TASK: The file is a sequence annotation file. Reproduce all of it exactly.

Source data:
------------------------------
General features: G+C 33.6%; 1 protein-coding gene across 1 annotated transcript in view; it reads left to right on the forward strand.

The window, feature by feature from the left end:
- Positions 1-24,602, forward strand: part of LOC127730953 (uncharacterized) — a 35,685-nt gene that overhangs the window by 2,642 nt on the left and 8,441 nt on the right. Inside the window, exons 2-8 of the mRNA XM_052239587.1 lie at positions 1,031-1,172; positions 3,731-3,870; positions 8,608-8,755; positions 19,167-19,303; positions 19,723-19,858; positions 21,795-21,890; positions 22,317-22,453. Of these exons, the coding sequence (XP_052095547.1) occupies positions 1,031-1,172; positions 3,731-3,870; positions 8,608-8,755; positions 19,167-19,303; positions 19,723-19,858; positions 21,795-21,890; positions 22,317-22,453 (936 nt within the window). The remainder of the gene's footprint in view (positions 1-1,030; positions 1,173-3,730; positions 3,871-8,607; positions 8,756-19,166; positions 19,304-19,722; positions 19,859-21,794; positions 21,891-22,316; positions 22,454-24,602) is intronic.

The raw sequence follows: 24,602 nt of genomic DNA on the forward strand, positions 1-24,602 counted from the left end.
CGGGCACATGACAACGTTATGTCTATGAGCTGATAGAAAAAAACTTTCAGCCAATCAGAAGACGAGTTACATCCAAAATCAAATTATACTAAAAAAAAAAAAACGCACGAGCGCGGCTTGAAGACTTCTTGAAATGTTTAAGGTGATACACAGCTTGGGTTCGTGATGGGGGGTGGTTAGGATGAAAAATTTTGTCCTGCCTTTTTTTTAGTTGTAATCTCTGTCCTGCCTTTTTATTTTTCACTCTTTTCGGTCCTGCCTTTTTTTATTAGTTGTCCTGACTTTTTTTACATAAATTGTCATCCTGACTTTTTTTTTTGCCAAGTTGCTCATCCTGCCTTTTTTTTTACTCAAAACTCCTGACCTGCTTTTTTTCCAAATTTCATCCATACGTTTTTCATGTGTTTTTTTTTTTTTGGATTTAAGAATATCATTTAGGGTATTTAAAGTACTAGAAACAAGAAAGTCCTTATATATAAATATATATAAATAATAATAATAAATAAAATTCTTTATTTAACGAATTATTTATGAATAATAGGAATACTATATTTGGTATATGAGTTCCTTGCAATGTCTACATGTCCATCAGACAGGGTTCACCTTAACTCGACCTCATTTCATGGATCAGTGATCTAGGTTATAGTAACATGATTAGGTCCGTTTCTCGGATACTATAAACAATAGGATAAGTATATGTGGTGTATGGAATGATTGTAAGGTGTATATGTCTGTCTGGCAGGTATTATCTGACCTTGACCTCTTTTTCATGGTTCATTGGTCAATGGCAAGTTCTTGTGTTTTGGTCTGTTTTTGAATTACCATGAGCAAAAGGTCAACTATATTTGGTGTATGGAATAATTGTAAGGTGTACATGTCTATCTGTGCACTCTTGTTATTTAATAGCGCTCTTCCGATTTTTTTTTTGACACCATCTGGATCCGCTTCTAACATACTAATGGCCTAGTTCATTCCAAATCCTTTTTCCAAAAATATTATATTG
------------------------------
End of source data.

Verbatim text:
General features: G+C 33.6%; 1 protein-coding gene across 1 annotated transcript in view; it reads left to right on the forward strand.

The window, feature by feature from the left end:
- Positions 1-24,602, forward strand: part of LOC127730953 (uncharacterized) — a 35,685-nt gene that overhangs the window by 2,642 nt on the left and 8,441 nt on the right. Inside the window, exons 2-8 of the mRNA XM_052239587.1 lie at positions 1,031-1,172; positions 3,731-3,870; positions 8,608-8,755; positions 19,167-19,303; positions 19,723-19,858; positions 21,795-21,890; positions 22,317-22,453. Of these exons, the coding sequence (XP_052095547.1) occupies positions 1,031-1,172; positions 3,731-3,870; positions 8,608-8,755; positions 19,167-19,303; positions 19,723-19,858; positions 21,795-21,890; positions 22,317-22,453 (936 nt within the window). The remainder of the gene's footprint in view (positions 1-1,030; positions 1,173-3,730; positions 3,871-8,607; positions 8,756-19,166; positions 19,304-19,722; positions 19,859-21,794; positions 21,891-22,316; positions 22,454-24,602) is intronic.

The raw sequence follows: 24,602 nt of genomic DNA on the forward strand, positions 1-24,602 counted from the left end.
CGGGCACATGACAACGTTATGTCTATGAGCTGATAGAAAAAAACTTTCAGCCAATCAGAAGACGAGTTACATCCAAAATCAAATTATACTAAAAAAAAAAAAACGCACGAGCGCGGCTTGAAGACTTCTTGAAATGTTTAAGGTGATACACAGCTTGGGTTCGTGATGGGGGGTGGTTAGGATGAAAAATTTTGTCCTGCCTTTTTTTTAGTTGTAATCTCTGTCCTGCCTTTTTATTTTTCACTCTTTTCGGTCCTGCCTTTTTTTATTAGTTGTCCTGACTTTTTTTACATAAATTGTCATCCTGACTTTTTTTTTTGCCAAGTTGCTCATCCTGCCTTTTTTTTTACTCAAAACTCCTGACCTGCTTTTTTTCCAAATTTCATCCATACGTTTTTCATGTGTTTTTTTTTTTTTGGATTTAAGAATATCATTTAGGGTATTTAAAGTACTAGAAACAAGAAAGTCCTTATATATAAATATATATAAATAATAATAATAAATAAAATTCTTTATTTAACGAATTATTTATGAATAATAGGAATACTATATTTGGTATATGAGTTCCTTGCAATGTCTACATGTCCATCAGACAGGGTTCACCTTAACTCGACCTCATTTCATGGATCAGTGATCTAGGTTATAGTAACATGATTAGGTCCGTTTCTCGGATACTATAAACAATAGGATAAGTATATGTGGTGTATGGAATGATTGTAAGGTGTATATGTCTGTCTGGCAGGTATTATCTGACCTTGACCTCTTTTTCATGGTTCATTGGTCAATGGCAAGTTCTTGTGTTTTGGTCTGTTTTTGAATTACCATGAGCAAAAGGTCAACTATATTTGGTGTATGGAATAATTGTAAGGTGTACATGTCTATCTGTGCACTCTTGTTATTTAATAGCGCTCTTCCGATTTTTTTTTTGACACCATCTGGATCCGCTTCTAACATACTAATGGCCTAGTTCATTCCAAATCCTTTTTCCAAAAATATTATATTG